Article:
Perhaps you’ve heard of AP. Perhaps, as an art student, you’ve also thought that Advanced Placement classes aren’t for you.
The AP program, which is administered by the College Board, offers high school students the chance to take college-level classes and to potentially earn college credit, but only five of the 30-plus courses fall under the “Arts” category. So wouldn’t your time be better spent in advanced studio classes? Perhaps not, and here’s why:
The importance of AP courses
But no matter your potential major, AP courses can help you achieve your goals. Success in an AP class can distinguish you during the college application process, and it can help you build the college-level reading, writing, and research skills that you need to excel academically. Many mainstream colleges and universities, and certain art schools, require their students to complete a series of general education courses, but a 3 or better on the end-of-year AP exam may excuse you from these requirements. This can free you to explore the subjects that you enjoy. the value of AP classes goes even deeper – they can make you a better art student and a better art professional.
Although art and STEM (or science, technology, engineering, and math) are often seen as opposites, the study of STEM can enrich your arts education. For example, if you’re considering a career in sound design, AP Physics 1, 2, or C is an option well worth considering. Even if you aren’t a science person, algebra-based AP Physics 1 can be very accessible. Math and music are also interrelated, and students contemplating sound design or music performance should consider enrolling in AP Calculus AB or BC.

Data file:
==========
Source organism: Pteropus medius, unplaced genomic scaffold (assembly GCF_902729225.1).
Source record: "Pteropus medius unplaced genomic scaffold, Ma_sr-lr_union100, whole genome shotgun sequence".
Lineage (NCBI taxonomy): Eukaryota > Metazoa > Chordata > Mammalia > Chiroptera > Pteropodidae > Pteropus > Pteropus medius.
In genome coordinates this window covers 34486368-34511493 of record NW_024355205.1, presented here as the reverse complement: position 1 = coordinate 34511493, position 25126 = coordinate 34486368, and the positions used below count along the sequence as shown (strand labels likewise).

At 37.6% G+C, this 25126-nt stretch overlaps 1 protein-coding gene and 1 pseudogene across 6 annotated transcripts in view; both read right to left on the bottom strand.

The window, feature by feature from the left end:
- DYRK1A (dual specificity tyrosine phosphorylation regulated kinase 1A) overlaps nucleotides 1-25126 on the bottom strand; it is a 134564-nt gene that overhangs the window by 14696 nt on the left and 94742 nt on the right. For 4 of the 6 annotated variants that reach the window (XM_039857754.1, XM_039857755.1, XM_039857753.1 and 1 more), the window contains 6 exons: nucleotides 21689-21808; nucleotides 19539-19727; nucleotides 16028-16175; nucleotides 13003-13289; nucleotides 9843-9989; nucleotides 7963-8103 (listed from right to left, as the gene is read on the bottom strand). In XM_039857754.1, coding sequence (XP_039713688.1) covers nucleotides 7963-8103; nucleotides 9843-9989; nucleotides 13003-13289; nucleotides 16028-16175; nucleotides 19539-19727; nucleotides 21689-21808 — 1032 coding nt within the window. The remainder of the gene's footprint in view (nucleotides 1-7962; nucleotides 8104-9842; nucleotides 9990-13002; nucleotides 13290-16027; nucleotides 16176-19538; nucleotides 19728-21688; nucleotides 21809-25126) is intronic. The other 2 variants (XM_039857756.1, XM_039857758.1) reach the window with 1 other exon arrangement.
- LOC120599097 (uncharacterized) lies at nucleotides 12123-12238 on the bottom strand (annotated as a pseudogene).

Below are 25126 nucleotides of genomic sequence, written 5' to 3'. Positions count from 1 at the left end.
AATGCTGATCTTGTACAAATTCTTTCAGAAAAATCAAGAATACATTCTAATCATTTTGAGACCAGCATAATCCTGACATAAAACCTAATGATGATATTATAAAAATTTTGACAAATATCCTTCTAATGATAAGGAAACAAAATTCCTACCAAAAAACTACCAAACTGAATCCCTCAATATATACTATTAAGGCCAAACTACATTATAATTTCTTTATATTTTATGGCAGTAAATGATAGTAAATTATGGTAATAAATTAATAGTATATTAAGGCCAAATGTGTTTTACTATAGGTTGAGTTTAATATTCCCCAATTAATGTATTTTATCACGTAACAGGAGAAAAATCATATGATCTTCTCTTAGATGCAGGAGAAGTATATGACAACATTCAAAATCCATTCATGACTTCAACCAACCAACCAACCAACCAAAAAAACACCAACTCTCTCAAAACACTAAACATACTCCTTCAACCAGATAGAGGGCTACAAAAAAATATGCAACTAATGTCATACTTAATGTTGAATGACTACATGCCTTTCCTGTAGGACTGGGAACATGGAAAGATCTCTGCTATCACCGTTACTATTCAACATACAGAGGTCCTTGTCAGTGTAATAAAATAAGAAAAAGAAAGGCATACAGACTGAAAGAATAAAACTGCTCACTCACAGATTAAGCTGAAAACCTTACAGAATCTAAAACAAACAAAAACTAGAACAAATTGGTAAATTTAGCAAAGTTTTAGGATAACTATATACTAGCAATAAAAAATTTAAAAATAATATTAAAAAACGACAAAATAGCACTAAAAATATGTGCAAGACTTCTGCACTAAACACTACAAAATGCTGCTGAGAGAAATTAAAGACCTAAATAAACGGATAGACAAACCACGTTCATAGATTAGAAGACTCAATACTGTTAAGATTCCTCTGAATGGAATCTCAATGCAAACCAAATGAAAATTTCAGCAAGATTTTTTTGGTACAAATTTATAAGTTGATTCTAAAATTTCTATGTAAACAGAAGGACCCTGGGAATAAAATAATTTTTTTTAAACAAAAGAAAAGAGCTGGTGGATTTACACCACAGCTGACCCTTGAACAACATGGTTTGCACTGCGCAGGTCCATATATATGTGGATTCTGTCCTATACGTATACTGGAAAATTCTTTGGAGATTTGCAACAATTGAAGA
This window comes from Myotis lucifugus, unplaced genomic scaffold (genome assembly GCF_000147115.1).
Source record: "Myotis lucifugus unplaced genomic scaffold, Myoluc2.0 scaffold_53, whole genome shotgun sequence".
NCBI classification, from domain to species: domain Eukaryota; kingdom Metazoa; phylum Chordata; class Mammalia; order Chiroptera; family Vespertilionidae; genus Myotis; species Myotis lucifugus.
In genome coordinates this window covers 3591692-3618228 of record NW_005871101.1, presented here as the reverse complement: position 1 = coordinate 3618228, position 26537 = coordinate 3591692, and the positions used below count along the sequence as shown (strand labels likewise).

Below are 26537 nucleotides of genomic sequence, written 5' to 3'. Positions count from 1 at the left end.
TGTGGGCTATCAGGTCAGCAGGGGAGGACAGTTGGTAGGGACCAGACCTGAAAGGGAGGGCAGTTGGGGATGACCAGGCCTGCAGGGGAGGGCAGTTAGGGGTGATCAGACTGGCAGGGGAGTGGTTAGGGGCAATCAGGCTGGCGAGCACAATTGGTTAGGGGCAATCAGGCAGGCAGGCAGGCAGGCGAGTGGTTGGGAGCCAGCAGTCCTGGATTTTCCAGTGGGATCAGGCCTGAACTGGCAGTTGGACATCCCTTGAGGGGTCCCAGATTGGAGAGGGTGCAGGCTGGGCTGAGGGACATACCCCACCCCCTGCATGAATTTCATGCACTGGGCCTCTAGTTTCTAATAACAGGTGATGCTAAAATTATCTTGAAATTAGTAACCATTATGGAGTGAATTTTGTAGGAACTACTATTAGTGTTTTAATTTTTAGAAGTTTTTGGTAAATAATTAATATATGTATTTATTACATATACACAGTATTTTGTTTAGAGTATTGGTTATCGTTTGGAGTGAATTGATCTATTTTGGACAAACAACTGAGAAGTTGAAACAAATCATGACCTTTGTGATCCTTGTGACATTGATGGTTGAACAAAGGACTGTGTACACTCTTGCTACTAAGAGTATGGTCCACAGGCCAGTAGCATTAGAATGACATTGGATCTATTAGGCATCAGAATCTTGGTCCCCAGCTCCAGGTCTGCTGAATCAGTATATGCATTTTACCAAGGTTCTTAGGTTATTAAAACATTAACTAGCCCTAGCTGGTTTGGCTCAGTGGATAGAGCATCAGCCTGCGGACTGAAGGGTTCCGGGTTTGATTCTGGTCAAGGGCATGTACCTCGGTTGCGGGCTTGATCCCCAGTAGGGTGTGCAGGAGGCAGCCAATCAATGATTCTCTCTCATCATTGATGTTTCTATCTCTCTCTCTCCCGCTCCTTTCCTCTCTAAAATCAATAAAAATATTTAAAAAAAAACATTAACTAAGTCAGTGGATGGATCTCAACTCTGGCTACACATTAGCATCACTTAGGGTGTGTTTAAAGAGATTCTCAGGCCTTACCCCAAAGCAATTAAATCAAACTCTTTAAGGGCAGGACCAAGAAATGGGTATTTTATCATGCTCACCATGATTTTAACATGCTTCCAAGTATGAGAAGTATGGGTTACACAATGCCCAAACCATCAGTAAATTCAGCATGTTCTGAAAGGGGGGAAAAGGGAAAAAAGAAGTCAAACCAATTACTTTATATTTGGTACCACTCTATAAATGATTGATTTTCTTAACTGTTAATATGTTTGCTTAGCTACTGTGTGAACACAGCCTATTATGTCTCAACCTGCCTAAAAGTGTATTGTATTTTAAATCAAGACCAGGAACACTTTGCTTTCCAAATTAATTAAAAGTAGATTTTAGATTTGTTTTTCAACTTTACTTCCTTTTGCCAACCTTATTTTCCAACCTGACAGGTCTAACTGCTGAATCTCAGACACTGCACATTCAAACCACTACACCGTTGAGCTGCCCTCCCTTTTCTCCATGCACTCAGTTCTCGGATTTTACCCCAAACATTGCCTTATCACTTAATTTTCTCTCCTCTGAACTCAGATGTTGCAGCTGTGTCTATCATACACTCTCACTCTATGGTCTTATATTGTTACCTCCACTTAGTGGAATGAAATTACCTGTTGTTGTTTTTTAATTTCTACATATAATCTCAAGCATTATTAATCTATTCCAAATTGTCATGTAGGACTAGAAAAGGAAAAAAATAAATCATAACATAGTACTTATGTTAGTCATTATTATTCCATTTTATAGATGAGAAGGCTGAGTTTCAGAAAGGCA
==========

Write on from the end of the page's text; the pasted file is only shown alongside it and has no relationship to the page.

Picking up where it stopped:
Visual artists can also benefit from the study of physics – especially mechanics – as well as from taking AP Biology. Both areas enable you to better understand the body when dancing, drawing, or painting. One of the world’s greatest ornithologists, James Audubon, was both an artist and a biologist. Finally, the study of AP Computer Science A can be very useful for graphic designers.
Languages, literature, and social sciences
Nearly every arts-related career can benefit from a careful study of history, whether it be AP Art History, AP European History, or another concentration that appeals to you. Art is often a response to events such as wars and political regimes, and history can equip you with the context to understand and analyze these connections. The same can be said of literature and language. For instance, completing AP Japanese Language and Culture can equip you to read Japanese artists’ statements in their original forms. If you’re interested in opera, AP German Language and Culture or AP Italian Language and Culture can help you understand what you’re reading and singing about.
Even beyond AP English classes, writers can benefit from courses that help them to explore human nature and the world around them. For example, AP Psychology can enhance your characterization skills.
Besides the five traditional AP art classes (Art History, Music Theory, Studio Art: 2-D Design, Studio Art: 3-D Design, and Studio Art: Drawing), there are a number of less obviously applicable courses that can round out your arts education and widen your perspective of your work and the world. Before you decide that AP classes aren’t for you, give one of these courses a try – you may be surprised by its usefulness!